(An unedited version of my recent Seattle Times story, because I felt like a lot of good schtuff got cut)
Click here for the published piece and read on for the whole enchilada...
Pacific Northwest Ballet Celebrates 50 Years Onstage
Half a century ago, a small resident dance company called the Pacific Northwest Dance Association formed under the umbrella of Seattle Opera and marked a turning point in Seattle’s live theater scene.
By the end of 1978, the company now known as Pacific Northwest Ballet was under the leadership of former New York City Ballet stars Francia Russell and Kent Stowell. On September 23rd of this year, Pacific Northwest Ballet will celebrate its 50th anniversary season.
Pacific Northwest Ballet continues to evolve into a larger and more diverse institution. With a performing company of forty dancers, a school for children and pre-professionals, and several programs for community and professional development, PNB is moving forward into the post-pandemic era with a new approach to leadership. Beginning with the 50th anniversary season, former principal dancer Kiyon Ross will bring 22 years of experience at PNB to his new position as associate artistic director.
“I feel like I’ve had the longest apprenticeship to become the associate artistic director!” says Ross.
Ross’s Pacific Northwest Ballet career began at the PNB School in 2000, quickly followed by a company contract in 2001. He obtained a BA in nonprofit leadership from Seattle University through PNB’s “Second Stage,” the dancer and donor-funded program allowing artists to earn a college degree during their performing careers.
After his 2015 retirement from the stage, Ross became a faculty member at the school and manager of PNB’s pre-professional program Next Step. In his new role, Ross will assist artistic director Peter Boal with the artistic management of the company, rehearsals, and communicating with the numerous departments under the PNB roof. The magnitude of the new role, especially in the wake of the global pandemic and Black Lives Matter-era discussions for increased diversity in the arts, does not dull Ross’s joy with his new leadership position but pushes him toward a greater purpose.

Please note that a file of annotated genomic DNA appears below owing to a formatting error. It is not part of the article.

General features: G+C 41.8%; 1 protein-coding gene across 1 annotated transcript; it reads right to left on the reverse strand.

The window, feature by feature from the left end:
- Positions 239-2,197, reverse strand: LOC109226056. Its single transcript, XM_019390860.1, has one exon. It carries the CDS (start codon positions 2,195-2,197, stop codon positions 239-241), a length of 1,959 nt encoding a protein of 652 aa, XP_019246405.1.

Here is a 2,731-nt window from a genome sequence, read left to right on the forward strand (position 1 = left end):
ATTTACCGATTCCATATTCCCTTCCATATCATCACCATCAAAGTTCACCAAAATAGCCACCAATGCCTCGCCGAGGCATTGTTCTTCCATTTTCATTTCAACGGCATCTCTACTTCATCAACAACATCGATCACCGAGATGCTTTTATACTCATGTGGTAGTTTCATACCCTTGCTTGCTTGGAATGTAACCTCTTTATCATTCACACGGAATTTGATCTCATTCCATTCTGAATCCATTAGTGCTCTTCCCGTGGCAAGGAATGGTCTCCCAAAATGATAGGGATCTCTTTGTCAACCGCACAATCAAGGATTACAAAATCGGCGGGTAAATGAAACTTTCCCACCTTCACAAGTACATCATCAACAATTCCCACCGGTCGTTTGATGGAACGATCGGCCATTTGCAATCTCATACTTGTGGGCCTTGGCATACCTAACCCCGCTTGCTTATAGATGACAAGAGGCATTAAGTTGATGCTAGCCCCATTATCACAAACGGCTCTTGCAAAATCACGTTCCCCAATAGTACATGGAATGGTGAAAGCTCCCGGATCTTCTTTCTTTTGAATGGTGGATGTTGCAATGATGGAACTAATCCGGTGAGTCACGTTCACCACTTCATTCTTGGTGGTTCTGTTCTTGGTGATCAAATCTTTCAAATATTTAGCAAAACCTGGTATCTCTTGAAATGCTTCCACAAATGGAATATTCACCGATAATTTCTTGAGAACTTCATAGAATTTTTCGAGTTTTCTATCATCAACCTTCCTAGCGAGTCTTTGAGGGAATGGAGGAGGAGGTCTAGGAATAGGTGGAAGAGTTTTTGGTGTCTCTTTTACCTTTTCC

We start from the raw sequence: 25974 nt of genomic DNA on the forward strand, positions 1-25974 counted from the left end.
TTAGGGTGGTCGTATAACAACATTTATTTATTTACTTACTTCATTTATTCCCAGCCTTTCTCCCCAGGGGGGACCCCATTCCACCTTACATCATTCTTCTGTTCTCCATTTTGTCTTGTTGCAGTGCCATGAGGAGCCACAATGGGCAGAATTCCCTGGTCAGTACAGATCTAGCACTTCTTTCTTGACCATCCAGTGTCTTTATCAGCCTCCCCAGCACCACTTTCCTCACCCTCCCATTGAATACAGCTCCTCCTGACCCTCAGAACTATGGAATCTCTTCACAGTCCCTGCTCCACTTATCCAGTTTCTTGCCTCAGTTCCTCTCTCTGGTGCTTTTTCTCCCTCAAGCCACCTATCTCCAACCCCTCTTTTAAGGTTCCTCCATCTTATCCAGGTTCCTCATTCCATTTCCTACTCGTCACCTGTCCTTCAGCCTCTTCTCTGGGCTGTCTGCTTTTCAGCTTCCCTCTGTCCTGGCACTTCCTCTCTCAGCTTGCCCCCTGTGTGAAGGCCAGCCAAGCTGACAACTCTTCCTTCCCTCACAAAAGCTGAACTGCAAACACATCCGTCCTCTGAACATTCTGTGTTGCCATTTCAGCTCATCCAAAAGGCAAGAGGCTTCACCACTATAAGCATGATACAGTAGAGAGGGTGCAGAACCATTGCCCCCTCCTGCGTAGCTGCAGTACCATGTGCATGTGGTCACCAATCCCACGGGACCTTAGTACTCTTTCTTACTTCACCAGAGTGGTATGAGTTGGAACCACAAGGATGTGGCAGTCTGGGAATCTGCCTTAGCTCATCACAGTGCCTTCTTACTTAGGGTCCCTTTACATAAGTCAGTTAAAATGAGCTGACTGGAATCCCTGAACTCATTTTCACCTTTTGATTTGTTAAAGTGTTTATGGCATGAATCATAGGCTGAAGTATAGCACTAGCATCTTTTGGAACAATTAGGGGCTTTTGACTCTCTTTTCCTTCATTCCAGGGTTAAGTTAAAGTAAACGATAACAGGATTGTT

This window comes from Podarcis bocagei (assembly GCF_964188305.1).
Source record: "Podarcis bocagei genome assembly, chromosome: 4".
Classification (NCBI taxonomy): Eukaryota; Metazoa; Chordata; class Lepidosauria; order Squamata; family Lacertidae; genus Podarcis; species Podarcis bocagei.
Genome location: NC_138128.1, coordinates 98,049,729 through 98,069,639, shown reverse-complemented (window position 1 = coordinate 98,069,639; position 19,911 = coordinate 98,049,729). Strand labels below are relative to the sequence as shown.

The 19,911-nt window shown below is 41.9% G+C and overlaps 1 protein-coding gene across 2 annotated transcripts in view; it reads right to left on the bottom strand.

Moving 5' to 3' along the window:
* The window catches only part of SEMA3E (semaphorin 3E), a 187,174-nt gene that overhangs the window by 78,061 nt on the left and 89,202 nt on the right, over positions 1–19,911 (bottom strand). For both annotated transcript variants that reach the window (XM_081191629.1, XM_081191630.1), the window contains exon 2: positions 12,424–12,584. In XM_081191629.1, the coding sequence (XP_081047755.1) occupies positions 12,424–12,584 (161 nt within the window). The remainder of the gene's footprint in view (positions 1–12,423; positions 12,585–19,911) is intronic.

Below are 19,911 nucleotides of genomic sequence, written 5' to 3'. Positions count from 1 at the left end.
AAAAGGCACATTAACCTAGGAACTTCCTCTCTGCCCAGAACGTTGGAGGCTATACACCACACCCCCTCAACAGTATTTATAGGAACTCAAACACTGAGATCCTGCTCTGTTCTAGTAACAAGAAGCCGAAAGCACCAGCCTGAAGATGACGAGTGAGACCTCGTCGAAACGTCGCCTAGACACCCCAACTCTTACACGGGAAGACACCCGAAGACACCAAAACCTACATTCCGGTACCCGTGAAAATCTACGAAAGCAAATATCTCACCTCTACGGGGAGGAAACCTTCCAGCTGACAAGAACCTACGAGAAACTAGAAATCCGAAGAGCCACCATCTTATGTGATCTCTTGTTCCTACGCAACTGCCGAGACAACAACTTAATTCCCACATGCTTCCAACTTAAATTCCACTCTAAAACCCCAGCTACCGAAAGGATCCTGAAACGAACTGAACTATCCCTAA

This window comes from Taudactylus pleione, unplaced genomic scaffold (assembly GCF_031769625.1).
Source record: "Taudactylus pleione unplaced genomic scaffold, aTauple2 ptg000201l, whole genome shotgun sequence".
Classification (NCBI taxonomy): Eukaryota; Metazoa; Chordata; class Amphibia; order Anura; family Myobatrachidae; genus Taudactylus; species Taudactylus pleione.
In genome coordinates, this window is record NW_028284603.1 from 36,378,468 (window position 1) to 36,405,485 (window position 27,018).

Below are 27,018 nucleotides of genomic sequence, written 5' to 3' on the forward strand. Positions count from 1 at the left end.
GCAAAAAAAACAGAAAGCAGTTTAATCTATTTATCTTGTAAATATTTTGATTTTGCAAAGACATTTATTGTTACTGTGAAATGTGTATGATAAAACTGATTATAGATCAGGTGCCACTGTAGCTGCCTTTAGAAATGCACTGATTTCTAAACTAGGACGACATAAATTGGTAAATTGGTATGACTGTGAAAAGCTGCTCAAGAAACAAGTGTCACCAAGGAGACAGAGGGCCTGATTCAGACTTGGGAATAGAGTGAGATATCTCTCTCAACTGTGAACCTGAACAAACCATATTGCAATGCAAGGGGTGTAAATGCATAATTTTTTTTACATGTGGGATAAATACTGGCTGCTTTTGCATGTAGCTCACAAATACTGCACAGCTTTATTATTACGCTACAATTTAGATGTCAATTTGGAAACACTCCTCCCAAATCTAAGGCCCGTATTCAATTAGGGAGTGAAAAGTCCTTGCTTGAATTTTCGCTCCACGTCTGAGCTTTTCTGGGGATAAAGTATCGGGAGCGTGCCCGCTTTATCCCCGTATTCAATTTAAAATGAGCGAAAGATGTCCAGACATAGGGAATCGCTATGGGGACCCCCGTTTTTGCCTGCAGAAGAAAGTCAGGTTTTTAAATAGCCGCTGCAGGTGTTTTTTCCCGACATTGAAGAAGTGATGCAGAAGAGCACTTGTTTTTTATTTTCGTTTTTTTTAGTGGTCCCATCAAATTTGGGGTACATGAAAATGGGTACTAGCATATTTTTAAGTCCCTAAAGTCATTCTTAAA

“There is space for a collective feeling of joy in all of this work,” he says. “We can move through all of this together. Art is meant to pull us out of our day-to-day [lives] and give us an experience of something transcendent–especially after what we have just experienced as a society.”
Ross is referring to the 2020 pandemic lockdown, which abruptly shut the doors of theaters around the world. Many did not reopen. With a staff of 350 full time employees and 200 part-time staff members, Boal and PNB executive director Ellen Walker suddenly had the well-being of an entire organization at their feet. Additionally, the resulting social upheaval around economic inequality and the Black Lives Matter Movement pushed Pacific Northwest Ballet to face inequities within its own ranks.
As Pacific Northwest Ballet reopened in 2021, signs of cultural evolution began to emerge. Season repertoires included more contemporary choreography, including previously unseen works from resident choreographer Alejandro Cerrudo. A few more dancers of color were added to the company roster. While traditional story ballets like George Balanchine’s “The Nutcracker'' and Kent Stowell’s “Swan Lake” remain foundational pieces of PNB”s repertoire, steps were taken toward a more inclusive approach to the best-selling ballets. Dances in Balanchine’s “Nutcracker” were altered to remove racist imagery (note! This happened in 2019). In “The Nutcracker,” “Swan Lake,” and other ballets, roles previously reserved for female dancers were performed en pointe by dancers born into male bodies.
Artistic director Peter Boal agrees that the march toward gender and racial equality in the arts is a controversial subject but trusts that PNB’s core principles are leading the way.
“Keep doing what you know is right every day,” says Boal, “with ears open, listening, learning, willing to change.”
As PNB enters its 50th year, many of its artists and audience members notice an increase in the company’s contemporary repertoire, but Boal says this distinction between ballet and contemporary dance is more nuanced.
“Everybody collects choreographers of their time,” he says, pointing to famous New York City Ballet choreographer George Balanchine’s works as fairly experimental for their time.